Thursday, April 17, 2014

Garden Like There's No Tomorrow

A friend passed along Erma Bombeck’s “If I Had My Life to Live Over” essay.  I’ve always treasured this list and more so as I’ve aged. 

Bombeck wrote the article while she was dying from cancer and her insight into what makes a great life is seen through eyes that know they will not be able to redo many of life’s moments.

I’ve found the turning point for me between youth and not so young was when I realized it was simply too late for some things.  It’s not lack of optimism or that I’m ill, but rather a reality check.   I simply can no longer put my foot behind my head in competition with my granddaughter – sorry - call me old but better than calling an EMT to unwind me.  But I digress . . .

I decided to do today’s article as it pertains to gardening:  “Garden like there’s no tomorrow.”  What would you add?

I would pick more flowers and share them more often.

I would not let weeds define my gardening.

When my body hurts from too much gardening, I would stop working and enjoy what’s already accomplished.

I would take more vacations at home and enjoy my garden rather than spending time in transportation and congestion.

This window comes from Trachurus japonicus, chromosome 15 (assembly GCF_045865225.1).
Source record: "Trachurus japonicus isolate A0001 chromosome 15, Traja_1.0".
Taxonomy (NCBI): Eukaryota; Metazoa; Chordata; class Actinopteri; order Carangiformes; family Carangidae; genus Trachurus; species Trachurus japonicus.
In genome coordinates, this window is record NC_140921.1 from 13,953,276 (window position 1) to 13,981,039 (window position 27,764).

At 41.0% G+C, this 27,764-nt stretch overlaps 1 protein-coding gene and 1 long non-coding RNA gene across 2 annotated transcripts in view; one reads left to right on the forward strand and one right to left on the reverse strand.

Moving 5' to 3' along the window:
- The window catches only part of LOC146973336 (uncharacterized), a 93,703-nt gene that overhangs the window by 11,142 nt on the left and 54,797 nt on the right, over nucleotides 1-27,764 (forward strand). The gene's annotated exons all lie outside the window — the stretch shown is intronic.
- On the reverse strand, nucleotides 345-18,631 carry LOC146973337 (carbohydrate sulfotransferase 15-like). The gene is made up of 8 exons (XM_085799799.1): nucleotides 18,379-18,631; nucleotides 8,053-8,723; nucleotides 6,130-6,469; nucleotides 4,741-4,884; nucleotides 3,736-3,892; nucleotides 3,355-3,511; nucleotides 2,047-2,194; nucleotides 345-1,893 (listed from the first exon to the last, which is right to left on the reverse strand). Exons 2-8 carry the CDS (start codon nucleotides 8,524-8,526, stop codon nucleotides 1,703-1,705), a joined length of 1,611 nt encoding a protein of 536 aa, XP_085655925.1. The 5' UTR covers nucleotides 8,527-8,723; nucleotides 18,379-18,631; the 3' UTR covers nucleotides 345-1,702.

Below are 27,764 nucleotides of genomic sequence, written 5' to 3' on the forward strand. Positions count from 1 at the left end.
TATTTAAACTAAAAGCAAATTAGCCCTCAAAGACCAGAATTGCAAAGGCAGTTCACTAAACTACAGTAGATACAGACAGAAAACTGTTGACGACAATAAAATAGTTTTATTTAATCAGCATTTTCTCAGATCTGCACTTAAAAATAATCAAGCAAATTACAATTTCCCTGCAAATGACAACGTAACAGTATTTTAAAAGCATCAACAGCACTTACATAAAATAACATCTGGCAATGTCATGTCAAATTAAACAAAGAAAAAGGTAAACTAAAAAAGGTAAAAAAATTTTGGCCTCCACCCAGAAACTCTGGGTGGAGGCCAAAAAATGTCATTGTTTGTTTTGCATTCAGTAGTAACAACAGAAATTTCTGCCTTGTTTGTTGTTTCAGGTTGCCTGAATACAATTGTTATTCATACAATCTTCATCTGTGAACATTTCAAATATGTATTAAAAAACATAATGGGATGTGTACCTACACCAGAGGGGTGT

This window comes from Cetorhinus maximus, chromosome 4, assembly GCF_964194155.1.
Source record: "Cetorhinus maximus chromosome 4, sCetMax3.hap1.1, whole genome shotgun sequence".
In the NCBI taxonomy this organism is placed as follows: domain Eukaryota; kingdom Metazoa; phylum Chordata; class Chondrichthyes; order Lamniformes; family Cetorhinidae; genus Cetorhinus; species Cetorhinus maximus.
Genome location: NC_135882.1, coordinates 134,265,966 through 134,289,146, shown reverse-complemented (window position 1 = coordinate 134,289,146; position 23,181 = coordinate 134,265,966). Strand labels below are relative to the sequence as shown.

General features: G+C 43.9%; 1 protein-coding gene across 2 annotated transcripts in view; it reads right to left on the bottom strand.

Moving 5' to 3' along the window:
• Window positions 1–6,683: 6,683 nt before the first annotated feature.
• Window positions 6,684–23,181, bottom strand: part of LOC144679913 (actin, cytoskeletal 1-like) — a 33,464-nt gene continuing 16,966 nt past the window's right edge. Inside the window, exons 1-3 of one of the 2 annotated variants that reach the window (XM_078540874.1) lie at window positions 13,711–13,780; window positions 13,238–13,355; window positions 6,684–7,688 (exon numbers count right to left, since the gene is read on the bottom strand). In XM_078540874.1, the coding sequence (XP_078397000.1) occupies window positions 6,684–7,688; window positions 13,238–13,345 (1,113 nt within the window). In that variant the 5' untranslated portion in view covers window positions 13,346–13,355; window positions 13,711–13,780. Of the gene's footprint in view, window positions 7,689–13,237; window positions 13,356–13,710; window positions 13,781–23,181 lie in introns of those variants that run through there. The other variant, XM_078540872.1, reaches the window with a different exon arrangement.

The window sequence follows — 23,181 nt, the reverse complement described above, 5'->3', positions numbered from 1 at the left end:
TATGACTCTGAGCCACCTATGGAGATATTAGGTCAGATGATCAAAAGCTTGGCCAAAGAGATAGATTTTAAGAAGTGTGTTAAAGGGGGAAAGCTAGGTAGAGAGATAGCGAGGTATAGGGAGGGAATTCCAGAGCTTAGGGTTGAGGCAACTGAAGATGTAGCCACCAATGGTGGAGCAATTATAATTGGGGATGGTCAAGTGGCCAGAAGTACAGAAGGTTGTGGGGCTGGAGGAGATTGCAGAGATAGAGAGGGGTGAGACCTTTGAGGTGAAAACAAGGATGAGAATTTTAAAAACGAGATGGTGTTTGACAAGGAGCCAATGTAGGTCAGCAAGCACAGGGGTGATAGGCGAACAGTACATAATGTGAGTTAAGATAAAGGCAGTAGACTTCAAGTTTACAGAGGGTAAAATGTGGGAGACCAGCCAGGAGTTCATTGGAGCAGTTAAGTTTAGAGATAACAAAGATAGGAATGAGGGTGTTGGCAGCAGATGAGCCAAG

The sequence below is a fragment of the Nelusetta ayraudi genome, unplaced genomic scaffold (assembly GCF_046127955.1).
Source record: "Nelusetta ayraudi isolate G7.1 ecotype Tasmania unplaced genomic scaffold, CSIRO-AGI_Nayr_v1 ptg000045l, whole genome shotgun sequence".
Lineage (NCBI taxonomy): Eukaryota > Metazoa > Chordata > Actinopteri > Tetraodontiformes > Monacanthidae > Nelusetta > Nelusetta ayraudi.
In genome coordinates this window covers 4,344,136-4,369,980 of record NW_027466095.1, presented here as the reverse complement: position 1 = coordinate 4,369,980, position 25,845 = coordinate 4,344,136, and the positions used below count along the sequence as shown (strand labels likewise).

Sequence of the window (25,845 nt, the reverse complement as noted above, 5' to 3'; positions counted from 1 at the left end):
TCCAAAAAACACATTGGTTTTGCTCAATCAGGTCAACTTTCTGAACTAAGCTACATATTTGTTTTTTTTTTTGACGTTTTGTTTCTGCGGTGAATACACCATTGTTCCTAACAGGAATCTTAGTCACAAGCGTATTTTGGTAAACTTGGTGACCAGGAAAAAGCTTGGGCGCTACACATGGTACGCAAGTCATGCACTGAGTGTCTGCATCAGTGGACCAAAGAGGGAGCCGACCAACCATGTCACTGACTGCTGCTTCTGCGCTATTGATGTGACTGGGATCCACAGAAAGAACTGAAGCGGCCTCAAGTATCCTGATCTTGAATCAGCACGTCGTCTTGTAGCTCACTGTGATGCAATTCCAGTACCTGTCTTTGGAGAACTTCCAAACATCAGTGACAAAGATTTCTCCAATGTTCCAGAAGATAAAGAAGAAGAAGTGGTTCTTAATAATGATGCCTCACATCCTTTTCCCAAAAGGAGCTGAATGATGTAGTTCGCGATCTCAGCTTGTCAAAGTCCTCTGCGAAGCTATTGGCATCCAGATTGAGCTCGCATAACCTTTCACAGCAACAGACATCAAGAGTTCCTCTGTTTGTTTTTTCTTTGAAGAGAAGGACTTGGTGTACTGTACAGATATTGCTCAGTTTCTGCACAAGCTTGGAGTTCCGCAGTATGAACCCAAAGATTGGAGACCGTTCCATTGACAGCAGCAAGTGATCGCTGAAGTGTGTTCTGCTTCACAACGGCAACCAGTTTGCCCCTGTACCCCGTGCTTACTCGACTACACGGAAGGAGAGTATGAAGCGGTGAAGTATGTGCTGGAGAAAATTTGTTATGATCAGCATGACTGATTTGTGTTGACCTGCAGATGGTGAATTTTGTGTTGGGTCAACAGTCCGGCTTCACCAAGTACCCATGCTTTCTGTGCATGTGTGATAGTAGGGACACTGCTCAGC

I would light more candles in my garden on evenings when no one was coming over.

I would have bought a good camera sooner.

I would have planted onions.

I would have asked my grandparents about their gardens.

I would have embraced the ponytail.

I would have installed a badminton court, horseshoe pit and a croquet field – well maybe anyway.

Jamie and Ivey
I would have learned how to play croquet from my grandparent’s generation.

I would have worn flowers in my hair.

I would not have breathed garden chemicals.

I would not have planted ground covers.

I would hang out more laundry to dry and take the time to smell its fragrance at the end of the day.

I would have used all the beautiful garden lanterns, pillows, cloth table covers, torches and other “company” décor every single day until they fell apart rather than gathering dust.

I’d go on more garden walks even if it was crazy hot, miserably cold, or raining cats and dogs.

I’d talk to my kids and grandkids more about nature and why it’s so great.

I’d thank God more often for all the wondrous and mysterious beauty He’s allowed me to enjoy though gardening. 

“Footfalls echo in the memory
Down the passage which we did not take
Towards the door we never opened
Into the rose garden.”
T.S. Eliot, Four Quartets

(Today I featured my granddaughters - all different - all wonderful - all with beautiful spirits.) 


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